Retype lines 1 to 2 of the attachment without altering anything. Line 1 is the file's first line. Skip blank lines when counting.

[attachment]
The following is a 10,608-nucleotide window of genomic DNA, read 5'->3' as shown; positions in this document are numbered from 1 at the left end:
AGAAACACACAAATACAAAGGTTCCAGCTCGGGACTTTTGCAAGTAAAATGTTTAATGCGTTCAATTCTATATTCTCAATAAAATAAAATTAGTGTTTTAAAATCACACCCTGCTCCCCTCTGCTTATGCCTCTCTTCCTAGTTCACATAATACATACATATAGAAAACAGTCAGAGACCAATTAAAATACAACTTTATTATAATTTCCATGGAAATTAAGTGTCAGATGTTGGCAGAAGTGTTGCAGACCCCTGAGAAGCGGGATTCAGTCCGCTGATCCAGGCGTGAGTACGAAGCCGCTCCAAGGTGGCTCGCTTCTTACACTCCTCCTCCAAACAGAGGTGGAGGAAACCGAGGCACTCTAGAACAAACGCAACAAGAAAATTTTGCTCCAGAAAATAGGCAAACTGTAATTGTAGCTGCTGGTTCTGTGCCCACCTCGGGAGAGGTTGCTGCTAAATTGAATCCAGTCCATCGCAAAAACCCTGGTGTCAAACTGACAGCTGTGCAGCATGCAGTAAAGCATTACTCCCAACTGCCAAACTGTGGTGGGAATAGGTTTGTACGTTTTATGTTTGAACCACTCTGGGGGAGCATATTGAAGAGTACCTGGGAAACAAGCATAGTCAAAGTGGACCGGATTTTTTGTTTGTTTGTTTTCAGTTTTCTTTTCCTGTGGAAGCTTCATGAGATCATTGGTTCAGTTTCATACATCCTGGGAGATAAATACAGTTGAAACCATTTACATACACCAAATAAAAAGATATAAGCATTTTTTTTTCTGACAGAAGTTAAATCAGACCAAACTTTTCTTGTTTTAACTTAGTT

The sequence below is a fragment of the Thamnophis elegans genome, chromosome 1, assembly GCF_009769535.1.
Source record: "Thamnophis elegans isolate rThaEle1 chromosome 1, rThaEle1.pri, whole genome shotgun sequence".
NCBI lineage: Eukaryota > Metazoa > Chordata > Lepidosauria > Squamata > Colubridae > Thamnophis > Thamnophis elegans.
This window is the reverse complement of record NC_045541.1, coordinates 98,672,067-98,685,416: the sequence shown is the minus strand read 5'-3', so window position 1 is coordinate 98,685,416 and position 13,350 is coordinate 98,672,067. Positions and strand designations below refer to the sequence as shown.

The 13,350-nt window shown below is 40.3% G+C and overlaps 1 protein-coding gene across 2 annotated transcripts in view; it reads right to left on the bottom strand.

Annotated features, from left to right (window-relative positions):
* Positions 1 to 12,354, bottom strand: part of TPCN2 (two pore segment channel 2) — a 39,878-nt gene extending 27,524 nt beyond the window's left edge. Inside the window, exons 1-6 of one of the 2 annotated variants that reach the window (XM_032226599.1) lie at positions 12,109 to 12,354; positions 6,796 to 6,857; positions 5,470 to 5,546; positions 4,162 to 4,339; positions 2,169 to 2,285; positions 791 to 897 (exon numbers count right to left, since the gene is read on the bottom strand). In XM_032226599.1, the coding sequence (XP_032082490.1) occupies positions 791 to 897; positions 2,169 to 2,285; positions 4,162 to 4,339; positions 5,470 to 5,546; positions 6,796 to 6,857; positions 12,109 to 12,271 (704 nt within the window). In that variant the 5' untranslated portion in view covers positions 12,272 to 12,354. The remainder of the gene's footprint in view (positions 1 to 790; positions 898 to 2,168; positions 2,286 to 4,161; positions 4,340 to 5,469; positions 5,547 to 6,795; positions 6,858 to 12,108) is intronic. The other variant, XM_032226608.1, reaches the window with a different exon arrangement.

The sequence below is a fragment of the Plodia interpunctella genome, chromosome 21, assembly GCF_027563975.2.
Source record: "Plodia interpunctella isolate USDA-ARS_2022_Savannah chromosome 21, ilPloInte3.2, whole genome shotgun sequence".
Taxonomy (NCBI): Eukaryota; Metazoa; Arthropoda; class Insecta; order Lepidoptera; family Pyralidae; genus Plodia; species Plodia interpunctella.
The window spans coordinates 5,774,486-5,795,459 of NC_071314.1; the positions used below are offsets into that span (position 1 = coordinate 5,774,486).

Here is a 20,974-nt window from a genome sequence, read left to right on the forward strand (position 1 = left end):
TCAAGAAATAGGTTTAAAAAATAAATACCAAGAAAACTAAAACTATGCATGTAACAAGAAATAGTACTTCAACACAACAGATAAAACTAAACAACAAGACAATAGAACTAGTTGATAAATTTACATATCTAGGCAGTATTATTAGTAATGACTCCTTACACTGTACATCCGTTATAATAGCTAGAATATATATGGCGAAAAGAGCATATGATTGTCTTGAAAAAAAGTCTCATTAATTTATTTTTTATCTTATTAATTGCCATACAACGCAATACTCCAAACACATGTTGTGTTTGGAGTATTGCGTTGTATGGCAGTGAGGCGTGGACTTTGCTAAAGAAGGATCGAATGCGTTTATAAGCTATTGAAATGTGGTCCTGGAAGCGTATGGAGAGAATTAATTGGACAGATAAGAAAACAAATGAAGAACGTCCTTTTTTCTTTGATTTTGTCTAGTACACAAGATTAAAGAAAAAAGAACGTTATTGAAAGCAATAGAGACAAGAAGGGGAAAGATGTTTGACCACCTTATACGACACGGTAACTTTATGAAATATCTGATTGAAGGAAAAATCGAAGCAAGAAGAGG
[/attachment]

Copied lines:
The following is a 10,608-nucleotide window of genomic DNA, read 5'->3' as shown; positions in this document are numbered from 1 at the left end:
AGAAACACACAAATACAAAGGTTCCAGCTCGGGACTTTTGCAAGTAAAATGTTTAATGCGTTCAATTCTATATTCTCAATAAAATAAAATTAGTGTTTTAAAATCACACCCTGCTCCCCTCTGCTTATGCCTCTCTTCCTAGTTCACATAATACATACATATAGAAAACAGTCAGAGACCAATTAAAATACAACTTTATTATAATTTCCATGGAAATTAAGTGTCAGATGTTGGCAGAAGTGTTGCAGACCCCTGAGAAGCGGGATTCAGTCCGCTGATCCAGGCGTGAGTACGAAGCCGCTCCAAGGTGGCTCGCTTCTTACACTCCTCCTCCAAACAGAGGTGGAGGAAACCGAGGCACTCTAGAACAAACGCAACAAGAAAATTTTGCTCCAGAAAATAGGCAAACTGTAATTGTAGCTGCTGGTTCTGTGCCCACCTCGGGAGAGGTTGCTGCTAAATTGAATCCAGTCCATCGCAAAAACCCTGGTGTCAAACTGACAGCTGTGCAGCATGCAGTAAAGCATTACTCCCAACTGCCAAACTGTGGTGGGAATAGGTTTGTACGTTTTATGTTTGAACCACTCTGGGGGAGCATATTGAAGAGTACCTGGGAAACAAGCATAGTCAAAGTGGACCGGATTTTTTGTTTGTTTGTTTTCAGTTTTCTTTTCCTGTGGAAGCTTCATGAGATCATTGGTTCAGTTTCATACATCCTGGGAGATAAATACAGTTGAAACCATTTACATACACCAAATAAAAAGATATAAGCATTTTTTTTTCTGACAGAAGTTAAATCAGACCAAACTTTTCTTGTTTTAACTTAGTT